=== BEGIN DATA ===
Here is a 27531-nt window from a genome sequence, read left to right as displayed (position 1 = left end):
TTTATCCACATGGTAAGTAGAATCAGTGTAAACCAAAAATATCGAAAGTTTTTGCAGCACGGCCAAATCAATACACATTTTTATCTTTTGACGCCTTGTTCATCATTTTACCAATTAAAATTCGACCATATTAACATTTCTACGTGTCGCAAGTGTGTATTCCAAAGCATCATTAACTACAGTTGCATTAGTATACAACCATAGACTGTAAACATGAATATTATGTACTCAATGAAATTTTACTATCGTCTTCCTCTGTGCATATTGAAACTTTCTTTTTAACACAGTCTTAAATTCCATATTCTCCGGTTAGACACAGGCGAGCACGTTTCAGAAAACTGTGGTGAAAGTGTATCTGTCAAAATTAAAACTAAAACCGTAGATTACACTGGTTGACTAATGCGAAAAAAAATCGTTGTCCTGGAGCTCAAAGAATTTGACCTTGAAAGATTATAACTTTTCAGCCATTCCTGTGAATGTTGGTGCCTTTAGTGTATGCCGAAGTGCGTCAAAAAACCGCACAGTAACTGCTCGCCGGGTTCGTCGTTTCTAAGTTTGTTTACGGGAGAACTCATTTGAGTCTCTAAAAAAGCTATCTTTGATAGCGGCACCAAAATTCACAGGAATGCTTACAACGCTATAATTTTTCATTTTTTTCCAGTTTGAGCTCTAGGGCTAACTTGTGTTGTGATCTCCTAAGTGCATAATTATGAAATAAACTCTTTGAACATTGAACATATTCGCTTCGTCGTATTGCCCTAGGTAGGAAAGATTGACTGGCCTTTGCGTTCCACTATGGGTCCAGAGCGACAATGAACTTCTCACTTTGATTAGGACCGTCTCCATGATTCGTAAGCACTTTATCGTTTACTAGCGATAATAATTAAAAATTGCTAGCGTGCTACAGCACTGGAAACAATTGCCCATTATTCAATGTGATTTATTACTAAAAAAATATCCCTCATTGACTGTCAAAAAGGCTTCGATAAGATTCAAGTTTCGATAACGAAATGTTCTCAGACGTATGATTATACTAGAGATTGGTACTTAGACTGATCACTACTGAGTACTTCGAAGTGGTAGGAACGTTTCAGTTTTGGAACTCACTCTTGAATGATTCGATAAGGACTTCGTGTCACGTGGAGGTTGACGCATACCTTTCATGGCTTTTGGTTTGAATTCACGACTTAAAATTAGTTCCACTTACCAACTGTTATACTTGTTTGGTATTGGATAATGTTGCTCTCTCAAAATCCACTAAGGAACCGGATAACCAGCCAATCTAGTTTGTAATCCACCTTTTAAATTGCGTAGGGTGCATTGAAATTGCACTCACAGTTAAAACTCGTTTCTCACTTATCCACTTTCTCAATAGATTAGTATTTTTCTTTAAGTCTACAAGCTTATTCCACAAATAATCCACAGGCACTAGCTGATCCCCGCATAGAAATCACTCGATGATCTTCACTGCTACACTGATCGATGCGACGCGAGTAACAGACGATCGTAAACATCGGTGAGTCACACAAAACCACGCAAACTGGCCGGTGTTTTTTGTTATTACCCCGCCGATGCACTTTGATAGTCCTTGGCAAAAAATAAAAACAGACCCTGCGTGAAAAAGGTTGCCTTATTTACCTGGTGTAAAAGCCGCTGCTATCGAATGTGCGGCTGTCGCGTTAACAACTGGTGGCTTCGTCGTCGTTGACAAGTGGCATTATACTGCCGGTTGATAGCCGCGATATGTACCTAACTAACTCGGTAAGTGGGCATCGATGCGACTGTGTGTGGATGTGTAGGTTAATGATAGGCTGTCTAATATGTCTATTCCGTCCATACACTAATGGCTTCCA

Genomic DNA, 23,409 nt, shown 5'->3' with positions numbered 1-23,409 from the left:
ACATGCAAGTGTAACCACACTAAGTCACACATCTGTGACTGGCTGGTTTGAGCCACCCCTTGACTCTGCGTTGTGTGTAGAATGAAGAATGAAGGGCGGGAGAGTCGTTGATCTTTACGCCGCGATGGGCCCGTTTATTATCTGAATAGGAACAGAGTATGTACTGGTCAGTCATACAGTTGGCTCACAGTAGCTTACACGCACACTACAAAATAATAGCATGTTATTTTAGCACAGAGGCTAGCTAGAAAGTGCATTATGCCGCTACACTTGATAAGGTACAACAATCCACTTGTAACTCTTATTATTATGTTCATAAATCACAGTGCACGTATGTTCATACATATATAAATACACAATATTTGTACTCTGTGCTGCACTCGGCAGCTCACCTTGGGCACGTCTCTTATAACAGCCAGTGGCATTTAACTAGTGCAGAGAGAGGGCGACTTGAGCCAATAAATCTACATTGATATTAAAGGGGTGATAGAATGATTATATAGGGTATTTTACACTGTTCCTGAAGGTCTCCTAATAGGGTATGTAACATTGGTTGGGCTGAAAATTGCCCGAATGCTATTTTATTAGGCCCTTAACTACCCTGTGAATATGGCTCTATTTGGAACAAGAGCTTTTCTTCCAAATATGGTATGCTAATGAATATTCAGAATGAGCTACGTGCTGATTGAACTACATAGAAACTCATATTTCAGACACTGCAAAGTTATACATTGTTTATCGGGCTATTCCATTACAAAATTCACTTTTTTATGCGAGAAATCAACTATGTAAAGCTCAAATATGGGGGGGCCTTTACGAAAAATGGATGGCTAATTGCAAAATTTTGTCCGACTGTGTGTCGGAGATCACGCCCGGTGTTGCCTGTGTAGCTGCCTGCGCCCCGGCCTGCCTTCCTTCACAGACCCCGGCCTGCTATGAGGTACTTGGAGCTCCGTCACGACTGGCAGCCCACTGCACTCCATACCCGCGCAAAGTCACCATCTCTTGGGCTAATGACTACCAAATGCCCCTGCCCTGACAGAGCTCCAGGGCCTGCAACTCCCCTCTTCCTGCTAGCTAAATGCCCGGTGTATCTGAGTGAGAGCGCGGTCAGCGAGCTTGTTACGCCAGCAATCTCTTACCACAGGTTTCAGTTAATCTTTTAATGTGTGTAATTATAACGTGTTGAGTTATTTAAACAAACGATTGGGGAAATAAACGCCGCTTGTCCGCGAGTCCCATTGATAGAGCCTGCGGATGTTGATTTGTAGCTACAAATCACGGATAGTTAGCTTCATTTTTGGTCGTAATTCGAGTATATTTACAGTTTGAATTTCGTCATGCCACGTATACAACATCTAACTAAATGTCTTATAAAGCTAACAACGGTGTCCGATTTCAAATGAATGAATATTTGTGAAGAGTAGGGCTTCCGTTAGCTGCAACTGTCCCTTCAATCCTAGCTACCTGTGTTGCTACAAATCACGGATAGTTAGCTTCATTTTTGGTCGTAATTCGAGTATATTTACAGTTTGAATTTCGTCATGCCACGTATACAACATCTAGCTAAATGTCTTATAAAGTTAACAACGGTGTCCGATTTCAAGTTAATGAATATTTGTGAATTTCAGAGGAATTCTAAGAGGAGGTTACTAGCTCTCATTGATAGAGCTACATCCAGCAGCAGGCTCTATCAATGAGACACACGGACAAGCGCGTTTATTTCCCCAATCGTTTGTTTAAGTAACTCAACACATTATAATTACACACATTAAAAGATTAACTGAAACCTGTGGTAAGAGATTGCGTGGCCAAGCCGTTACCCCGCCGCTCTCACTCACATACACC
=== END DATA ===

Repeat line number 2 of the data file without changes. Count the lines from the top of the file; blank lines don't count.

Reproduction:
TTTATCCACATGGTAAGTAGAATCAGTGTAAACCAAAAATATCGAAAGTTTTTGCAGCACGGCCAAATCAATACACATTTTTATCTTTTGACGCCTTGTTCATCATTTTACCAATTAAAATTCGACCATATTAACATTTCTACGTGTCGCAAGTGTGTATTCCAAAGCATCATTAACTACAGTTGCATTAGTATACAACCATAGACTGTAAACATGAATATTATGTACTCAATGAAATTTTACTATCGTCTTCCTCTGTGCATATTGAAACTTTCTTTTTAACACAGTCTTAAATTCCATATTCTCCGGTTAGACACAGGCGAGCACGTTTCAGAAAACTGTGGTGAAAGTGTATCTGTCAAAATTAAAACTAAAACCGTAGATTACACTGGTTGACTAATGCGAAAAAAAATCGTTGTCCTGGAGCTCAAAGAATTTGACCTTGAAAGATTATAACTTTTCAGCCATTCCTGTGAATGTTGGTGCCTTTAGTGTATGCCGAAGTGCGTCAAAAAACCGCACAGTAACTGCTCGCCGGGTTCGTCGTTTCTAAGTTTGTTTACGGGAGAACTCATTTGAGTCTCTAAAAAAGCTATCTTTGATAGCGGCACCAAAATTCACAGGAATGCTTACAACGCTATAATTTTTCATTTTTTTCCAGTTTGAGCTCTAGGGCTAACTTGTGTTGTGATCTCCTAAGTGCATAATTATGAAATAAACTCTTTGAACATTGAACATATTCGCTTCGTCGTATTGCCCTAGGTAGGAAAGATTGACTGGCCTTTGCGTTCCACTATGGGTCCAGAGCGACAATGAACTTCTCACTTTGATTAGGACCGTCTCCATGATTCGTAAGCACTTTATCGTTTACTAGCGATAATAATTAAAAATTGCTAGCGTGCTACAGCACTGGAAACAATTGCCCATTATTCAATGTGATTTATTACTAAAAAAATATCCCTCATTGACTGTCAAAAAGGCTTCGATAAGATTCAAGTTTCGATAACGAAATGTTCTCAGACGTATGATTATACTAGAGATTGGTACTTAGACTGATCACTACTGAGTACTTCGAAGTGGTAGGAACGTTTCAGTTTTGGAACTCACTCTTGAATGATTCGATAAGGACTTCGTGTCACGTGGAGGTTGACGCATACCTTTCATGGCTTTTGGTTTGAATTCACGACTTAAAATTAGTTCCACTTACCAACTGTTATACTTGTTTGGTATTGGATAATGTTGCTCTCTCAAAATCCACTAAGGAACCGGATAACCAGCCAATCTAGTTTGTAATCCACCTTTTAAATTGCGTAGGGTGCATTGAAATTGCACTCACAGTTAAAACTCGTTTCTCACTTATCCACTTTCTCAATAGATTAGTATTTTTCTTTAAGTCTACAAGCTTATTCCACAAATAATCCACAGGCACTAGCTGATCCCCGCATAGAAATCACTCGATGATCTTCACTGCTACACTGATCGATGCGACGCGAGTAACAGACGATCGTAAACATCGGTGAGTCACACAAAACCACGCAAACTGGCCGGTGTTTTTTGTTATTACCCCGCCGATGCACTTTGATAGTCCTTGGCAAAAAATAAAAACAGACCCTGCGTGAAAAAGGTTGCCTTATTTACCTGGTGTAAAAGCCGCTGCTATCGAATGTGCGGCTGTCGCGTTAACAACTGGTGGCTTCGTCGTCGTTGACAAGTGGCATTATACTGCCGGTTGATAGCCGCGATATGTACCTAACTAACTCGGTAAGTGGGCATCGATGCGACTGTGTGTGGATGTGTAGGTTAATGATAGGCTGTCTAATATGTCTATTCCGTCCATACACTAATGGCTTCCA